It officially opened this week. On Tuesday, September 3, the new eastern span of the Bay Bridge, connecting Oakland to Yerba Buena Island, was open for business. $6.4 billion dollars and twenty-four years (since the 1989 earthquake) in the making. It is a thing of beauty.
We decided to hop on our bikes and get an up-close look via the dedicated pedestrian bike path that runs along side the bridge’s southern flank. We joined the Bay Trail bike path in Emeryville (right next to the IKEA) and zipped along the easy, flat trail, two miles to the bridge start. From there it’s a gradual uphill, 2.2 miles to an abrupt endpoint at Yerba Buena Island. We’ll all have to wait until 2015 for bike access to YBI until portions of the old bridge standing in the way are dismantled.
It was a gorgeous day for a ride, but even without the glamorous sunshine and blue skies, the bridge would be beautiful. Sparkling and shimmering white with it’s lacy suspension cables and elegant single tower. Everything is shiny and new. The white of the bridge beautifully echos the white container cranes arching out from the nearby Port of Oakland.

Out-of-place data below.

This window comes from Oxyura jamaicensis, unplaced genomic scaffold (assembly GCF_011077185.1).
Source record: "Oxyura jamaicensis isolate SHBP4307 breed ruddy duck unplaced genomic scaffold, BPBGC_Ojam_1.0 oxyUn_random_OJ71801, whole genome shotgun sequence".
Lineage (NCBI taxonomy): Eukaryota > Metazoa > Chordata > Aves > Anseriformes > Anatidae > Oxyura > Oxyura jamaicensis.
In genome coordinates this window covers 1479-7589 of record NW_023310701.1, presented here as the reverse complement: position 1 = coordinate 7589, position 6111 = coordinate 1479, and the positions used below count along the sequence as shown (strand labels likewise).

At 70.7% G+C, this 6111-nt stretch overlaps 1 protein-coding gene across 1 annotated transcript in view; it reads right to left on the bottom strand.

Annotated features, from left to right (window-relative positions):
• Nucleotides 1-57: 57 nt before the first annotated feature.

In contrast, the old Bay Bridge (built in 1936) lurks right alongside, looking derelict and sad, like an ugly stepsister to the elegant, young structure. As we stood in one of the handily placed rest areas, looking over at the old bridge, you couldn’t help but marvel that, until September 3, we were all driving on that thing.
Of course we weren’t the only people with the idea to ride or walk across the bridge on its inaugural weekend. But the crowds made it all the more fun. Every facet of Bay Area humanity was out there – little old ladies with sun umbrellas, families with baby strollers, dogs on leashes, police officers on specially equipped bikes, bicycles built for two, folks in wheelchairs, bike clubs whizzing by in formation, children on tricycles, and babies in papooses. And everywhere you looked (everywhere!) – cameras. Cell phones, smart phones, 35 mm, movie cameras, tablets – snap, snap, snapping away. I even saw more than one bicyclist with a head-mounted movie camera, filming the entire ride. Interestingly, I did not see one person sporting Google Glass.
For those of you unlucky enough to not live in the Bay Area, you can experience the bridge yourself with the Bay Bridge Simulation app. You heard me.
Here are a few other Bay Bridge resources:
Bridging the Bay (collaborative UC Berkeley exhibit)